FISA renewal deadline fast approaching amid bipartisan call for ending warrantless surveillance

The deadline to reauthorize FISA is April 19. Both sides of the aisle are raising serious privacy concerns.

Published: March 26, 2024 11:00pm

The Foreign Intelligence Surveillance Act (FISA) renewal deadline is fast approaching as conservative lawmakers and some Democrats continue their push for ending warrantless surveillance.

Lawmakers on both sides of the aisle, including conservative and progressive legislators, have called for reforming section 702 of FISA ahead of the April 19 deadline.

According to the Office of the Director of National Intelligence, Section 702 is a "key provision of the FISA Amendments Act of 2008 that permits the government to conduct targeted surveillance of foreign persons located outside the United States, with the compelled assistance of electronic communication service providers, to acquire foreign intelligence information."

The April 19 extension was tied to the National Defense Authorization Act that passed last year. There were two competing FISA reform proposals being considered in February. The Judiciary Committee version would have required law enforcement to obtain a warrant for surveillance while the other bill from the House Intelligence Committee did not include such a rule.

The House floor vote was ultimately delayed. A new bipartisan bill was introduced in the Senate on March 14 that would end warrantless surveillance. 

Supporters of the House Intelligence Committee bill who oppose a warrant requirement have argued that law enforcement should not be required to obtain a warrant, given that it takes time in cases involving national security. The White House has formally supported renewing section 702.

"The Biden-Harris Administration strongly supports the reauthorization by Congress of Section 702 of the Foreign Intelligence Surveillance Act (FISA), a vital intelligence collection authority, which the Attorney General and the Director of National Intelligence conveyed today in a joint letter to congressional leadership. Section 702 has proven a cornerstone of U.S. national security," said National Security Advisor Jake Sullivan in a statement last year. 

"This authority is an invaluable tool that continues to protect Americans every day and is crucial to ensuring that U.S. defense, intelligence, and law enforcement agencies can respond to threats from the People’s Republic of China, Russia, nefarious cyber actors, terrorists, and those who seek to harm our critical infrastructure."

Sullivan also said the White House agrees with the President’s Intelligence Advisory Board (PIAB) report that FISA should be renewed "without new and operationally damaging restrictions on reviewing intelligence lawfully collected by the government and with measures that build on proven reforms to enhance compliance and oversight, among other improvements."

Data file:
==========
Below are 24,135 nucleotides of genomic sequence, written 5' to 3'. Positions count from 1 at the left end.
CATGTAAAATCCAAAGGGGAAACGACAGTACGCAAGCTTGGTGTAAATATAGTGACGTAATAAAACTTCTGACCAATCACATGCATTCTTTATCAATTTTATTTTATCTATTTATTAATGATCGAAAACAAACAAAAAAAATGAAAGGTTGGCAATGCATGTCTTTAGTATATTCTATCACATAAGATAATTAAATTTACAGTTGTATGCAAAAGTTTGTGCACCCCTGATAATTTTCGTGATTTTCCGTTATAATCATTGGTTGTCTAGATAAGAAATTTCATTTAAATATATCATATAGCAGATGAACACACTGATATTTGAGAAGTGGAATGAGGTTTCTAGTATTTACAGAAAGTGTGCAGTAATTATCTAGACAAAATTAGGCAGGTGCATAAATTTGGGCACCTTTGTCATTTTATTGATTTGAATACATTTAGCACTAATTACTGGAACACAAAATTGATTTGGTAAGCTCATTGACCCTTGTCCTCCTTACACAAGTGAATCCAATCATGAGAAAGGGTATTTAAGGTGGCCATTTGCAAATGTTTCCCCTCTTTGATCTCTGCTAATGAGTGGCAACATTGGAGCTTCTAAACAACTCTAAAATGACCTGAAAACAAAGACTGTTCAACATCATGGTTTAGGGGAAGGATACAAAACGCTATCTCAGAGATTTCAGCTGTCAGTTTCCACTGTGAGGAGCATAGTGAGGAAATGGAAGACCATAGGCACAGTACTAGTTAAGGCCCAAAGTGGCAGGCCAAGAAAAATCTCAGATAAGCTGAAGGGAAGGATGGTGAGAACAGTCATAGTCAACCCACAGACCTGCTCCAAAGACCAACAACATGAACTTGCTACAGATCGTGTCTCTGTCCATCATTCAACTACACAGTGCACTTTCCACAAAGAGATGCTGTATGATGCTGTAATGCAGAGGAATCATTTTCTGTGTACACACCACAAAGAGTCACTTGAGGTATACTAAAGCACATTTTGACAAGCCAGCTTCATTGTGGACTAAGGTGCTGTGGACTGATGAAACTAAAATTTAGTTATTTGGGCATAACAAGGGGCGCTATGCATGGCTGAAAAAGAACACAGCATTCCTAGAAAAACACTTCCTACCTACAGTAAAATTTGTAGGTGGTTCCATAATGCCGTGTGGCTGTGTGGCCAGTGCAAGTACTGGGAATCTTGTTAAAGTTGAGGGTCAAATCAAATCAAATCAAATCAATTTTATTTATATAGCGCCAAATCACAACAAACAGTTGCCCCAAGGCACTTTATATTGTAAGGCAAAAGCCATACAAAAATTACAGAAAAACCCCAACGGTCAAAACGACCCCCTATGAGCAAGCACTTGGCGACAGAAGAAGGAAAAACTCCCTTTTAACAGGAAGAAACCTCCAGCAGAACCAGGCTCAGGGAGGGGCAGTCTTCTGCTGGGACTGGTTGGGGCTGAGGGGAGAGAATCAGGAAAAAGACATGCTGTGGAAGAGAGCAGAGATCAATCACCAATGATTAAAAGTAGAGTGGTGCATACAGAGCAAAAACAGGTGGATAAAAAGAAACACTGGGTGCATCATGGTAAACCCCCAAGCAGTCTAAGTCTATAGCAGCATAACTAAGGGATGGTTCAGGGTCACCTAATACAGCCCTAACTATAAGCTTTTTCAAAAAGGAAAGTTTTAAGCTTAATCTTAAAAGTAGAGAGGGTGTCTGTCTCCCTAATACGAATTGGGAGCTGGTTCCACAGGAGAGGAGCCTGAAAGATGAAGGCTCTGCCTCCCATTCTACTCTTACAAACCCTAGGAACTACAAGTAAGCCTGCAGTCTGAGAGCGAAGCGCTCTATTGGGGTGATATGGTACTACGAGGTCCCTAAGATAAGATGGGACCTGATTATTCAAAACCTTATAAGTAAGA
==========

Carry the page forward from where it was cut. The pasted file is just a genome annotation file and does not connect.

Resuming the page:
Senate Majority Whip Dick Durbin, D-Ill., chair of the Senate Judiciary Committee, and Sen. Mike Lee, R-Utah, the main sponsors of the new bill, have rejected that argument. 

“The documented abuses under FISA should provoke outrage from anyone who values the Fourth Amendment Rights of American citizens,” Lee said in a statement.  “From warrantless searches targeting journalists, political commentators, and campaign donors to monitoring sitting members of Congress, these actions reveal a blatant disregard for individual liberties."

Durbin said section 702 is a "valuable national security tool" but it needs reform. "While only foreigners overseas may be targeted, the program sweeps in massive amounts of Americans’ communications, which may be searched without a warrant," said Durbin in a statement. "Even after implementing compliance measures, the FBI still conducted more than 200,000 warrantless searches of Americans’ communications in just one year—more than 500 warrantless searches per day."

Rep. Jim Jordan, chairman of the House Judiciary Committee, predicted that some sort of reform to FISA would be enacted this year.

"We'll get some reform, I think, but the key is, will we get the big reform, which is the warrant requirement, which is what we've been pushing for, members of the Judiciary Committee?" Jordan said on the "Just the News, No Noise" TV program on Tuesday. "We had a strong bipartisan vote come out of committee that had the warrant requirement in there."

Jordan argued that a federal law enforcement agency like the FBI should be required to obtain warrant from a court, viewing it as a privacy and civil liberties issue.

"We've even said it can be the FISA court, but there needs to be a warrant requirement and that's the hang up right now. There are lots of members who are nervous about that," he said. "But there's a bunch of members who know that it's the right thing to do and let's hope that it gets into final legislation. That's what we're pushing for and if that gets in, I think it's a reform worth voting for. If it doesn't, I think it's probably not."

A GOP congressional source familiar with the FISA reform deliberations told Just the News on Tuesday that House Speaker Mike Johnson, R-La., hasn’t yet unveiled how he plans to handle FISA yet but the caucus is supporting the House Judiciary Committee's legislation that would impose a warrant requirement. 

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